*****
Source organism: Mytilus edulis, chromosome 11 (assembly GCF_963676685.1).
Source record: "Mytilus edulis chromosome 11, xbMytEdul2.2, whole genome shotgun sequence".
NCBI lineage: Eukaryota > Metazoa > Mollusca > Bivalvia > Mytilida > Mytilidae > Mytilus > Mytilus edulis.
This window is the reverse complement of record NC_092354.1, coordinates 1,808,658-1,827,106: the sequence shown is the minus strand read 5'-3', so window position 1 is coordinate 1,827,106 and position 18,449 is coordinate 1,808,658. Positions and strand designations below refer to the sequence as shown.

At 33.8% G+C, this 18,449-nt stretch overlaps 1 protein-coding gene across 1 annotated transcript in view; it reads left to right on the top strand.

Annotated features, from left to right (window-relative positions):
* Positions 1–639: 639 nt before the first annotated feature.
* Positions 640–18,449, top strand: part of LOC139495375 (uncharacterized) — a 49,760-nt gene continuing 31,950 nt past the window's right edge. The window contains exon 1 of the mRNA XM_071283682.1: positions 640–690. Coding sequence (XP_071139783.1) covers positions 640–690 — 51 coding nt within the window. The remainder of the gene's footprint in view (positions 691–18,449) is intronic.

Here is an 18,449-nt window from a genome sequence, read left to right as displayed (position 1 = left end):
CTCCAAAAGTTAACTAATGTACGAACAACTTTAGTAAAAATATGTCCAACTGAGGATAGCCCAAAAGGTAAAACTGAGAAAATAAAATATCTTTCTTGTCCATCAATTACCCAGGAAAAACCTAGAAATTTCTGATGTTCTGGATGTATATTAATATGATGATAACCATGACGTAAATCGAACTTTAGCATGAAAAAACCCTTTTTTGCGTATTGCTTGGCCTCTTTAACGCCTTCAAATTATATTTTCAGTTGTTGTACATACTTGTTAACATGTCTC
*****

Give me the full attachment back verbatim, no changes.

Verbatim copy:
Source organism: Mytilus edulis, chromosome 11 (assembly GCF_963676685.1).
Source record: "Mytilus edulis chromosome 11, xbMytEdul2.2, whole genome shotgun sequence".
NCBI lineage: Eukaryota > Metazoa > Mollusca > Bivalvia > Mytilida > Mytilidae > Mytilus > Mytilus edulis.
This window is the reverse complement of record NC_092354.1, coordinates 1,808,658-1,827,106: the sequence shown is the minus strand read 5'-3', so window position 1 is coordinate 1,827,106 and position 18,449 is coordinate 1,808,658. Positions and strand designations below refer to the sequence as shown.

At 33.8% G+C, this 18,449-nt stretch overlaps 1 protein-coding gene across 1 annotated transcript in view; it reads left to right on the top strand.

Annotated features, from left to right (window-relative positions):
* Positions 1–639: 639 nt before the first annotated feature.
* Positions 640–18,449, top strand: part of LOC139495375 (uncharacterized) — a 49,760-nt gene continuing 31,950 nt past the window's right edge. The window contains exon 1 of the mRNA XM_071283682.1: positions 640–690. Coding sequence (XP_071139783.1) covers positions 640–690 — 51 coding nt within the window. The remainder of the gene's footprint in view (positions 691–18,449) is intronic.

Here is an 18,449-nt window from a genome sequence, read left to right as displayed (position 1 = left end):
CTCCAAAAGTTAACTAATGTACGAACAACTTTAGTAAAAATATGTCCAACTGAGGATAGCCCAAAAGGTAAAACTGAGAAAATAAAATATCTTTCTTGTCCATCAATTACCCAGGAAAAACCTAGAAATTTCTGATGTTCTGGATGTATATTAATATGATGATAACCATGACGTAAATCGAACTTTAGCATGAAAAAACCCTTTTTTGCGTATTGCTTGGCCTCTTTAACGCCTTCAAATTATATTTTCAGTTGTTGTACATACTTGTTAACATGTCTC